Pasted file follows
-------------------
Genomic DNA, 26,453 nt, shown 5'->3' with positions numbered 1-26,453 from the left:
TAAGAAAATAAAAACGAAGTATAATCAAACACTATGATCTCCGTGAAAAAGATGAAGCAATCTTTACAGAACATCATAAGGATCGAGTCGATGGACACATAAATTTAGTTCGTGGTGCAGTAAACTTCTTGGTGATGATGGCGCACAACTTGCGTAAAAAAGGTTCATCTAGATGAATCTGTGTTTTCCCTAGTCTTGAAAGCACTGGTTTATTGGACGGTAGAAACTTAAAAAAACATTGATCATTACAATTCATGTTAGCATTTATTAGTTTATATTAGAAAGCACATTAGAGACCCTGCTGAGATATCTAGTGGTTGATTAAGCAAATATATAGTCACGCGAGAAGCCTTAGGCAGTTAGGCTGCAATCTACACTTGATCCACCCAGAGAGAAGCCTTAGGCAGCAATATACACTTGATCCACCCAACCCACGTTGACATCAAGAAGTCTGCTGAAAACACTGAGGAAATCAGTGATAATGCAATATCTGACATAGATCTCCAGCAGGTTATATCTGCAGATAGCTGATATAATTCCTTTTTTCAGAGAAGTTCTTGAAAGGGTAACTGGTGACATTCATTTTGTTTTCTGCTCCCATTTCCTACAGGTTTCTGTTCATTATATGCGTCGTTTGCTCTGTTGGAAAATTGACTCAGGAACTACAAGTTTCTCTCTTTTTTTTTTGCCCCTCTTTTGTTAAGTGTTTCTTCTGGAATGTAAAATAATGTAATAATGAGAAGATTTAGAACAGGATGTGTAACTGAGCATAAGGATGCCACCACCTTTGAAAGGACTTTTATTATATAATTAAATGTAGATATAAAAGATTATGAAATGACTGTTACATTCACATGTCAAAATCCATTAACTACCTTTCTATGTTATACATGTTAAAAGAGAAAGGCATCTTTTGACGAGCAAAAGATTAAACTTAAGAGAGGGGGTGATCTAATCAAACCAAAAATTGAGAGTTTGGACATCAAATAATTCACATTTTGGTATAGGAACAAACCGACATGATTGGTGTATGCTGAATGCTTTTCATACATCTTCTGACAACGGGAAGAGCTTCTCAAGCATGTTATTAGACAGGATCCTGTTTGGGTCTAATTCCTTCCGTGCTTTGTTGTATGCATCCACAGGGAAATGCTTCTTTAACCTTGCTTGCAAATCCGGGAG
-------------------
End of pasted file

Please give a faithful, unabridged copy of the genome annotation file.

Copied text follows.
Genomic DNA, 26,453 nt, shown 5'->3' with positions numbered 1-26,453 from the left:
TAAGAAAATAAAAACGAAGTATAATCAAACACTATGATCTCCGTGAAAAAGATGAAGCAATCTTTACAGAACATCATAAGGATCGAGTCGATGGACACATAAATTTAGTTCGTGGTGCAGTAAACTTCTTGGTGATGATGGCGCACAACTTGCGTAAAAAAGGTTCATCTAGATGAATCTGTGTTTTCCCTAGTCTTGAAAGCACTGGTTTATTGGACGGTAGAAACTTAAAAAAACATTGATCATTACAATTCATGTTAGCATTTATTAGTTTATATTAGAAAGCACATTAGAGACCCTGCTGAGATATCTAGTGGTTGATTAAGCAAATATATAGTCACGCGAGAAGCCTTAGGCAGTTAGGCTGCAATCTACACTTGATCCACCCAGAGAGAAGCCTTAGGCAGCAATATACACTTGATCCACCCAACCCACGTTGACATCAAGAAGTCTGCTGAAAACACTGAGGAAATCAGTGATAATGCAATATCTGACATAGATCTCCAGCAGGTTATATCTGCAGATAGCTGATATAATTCCTTTTTTCAGAGAAGTTCTTGAAAGGGTAACTGGTGACATTCATTTTGTTTTCTGCTCCCATTTCCTACAGGTTTCTGTTCATTATATGCGTCGTTTGCTCTGTTGGAAAATTGACTCAGGAACTACAAGTTTCTCTCTTTTTTTTTTGCCCCTCTTTTGTTAAGTGTTTCTTCTGGAATGTAAAATAATGTAATAATGAGAAGATTTAGAACAGGATGTGTAACTGAGCATAAGGATGCCACCACCTTTGAAAGGACTTTTATTATATAATTAAATGTAGATATAAAAGATTATGAAATGACTGTTACATTCACATGTCAAAATCCATTAACTACCTTTCTATGTTATACATGTTAAAAGAGAAAGGCATCTTTTGACGAGCAAAAGATTAAACTTAAGAGAGGGGGTGATCTAATCAAACCAAAAATTGAGAGTTTGGACATCAAATAATTCACATTTTGGTATAGGAACAAACCGACATGATTGGTGTATGCTGAATGCTTTTCATACATCTTCTGACAACGGGAAGAGCTTCTCAAGCATGTTATTAGACAGGATCCTGTTTGGGTCTAATTCCTTCCGTGCTTTGTTGTATGCATCCACAGGGAAATGCTTCTTTAACCTTGCTTGCAAATCCGGGAG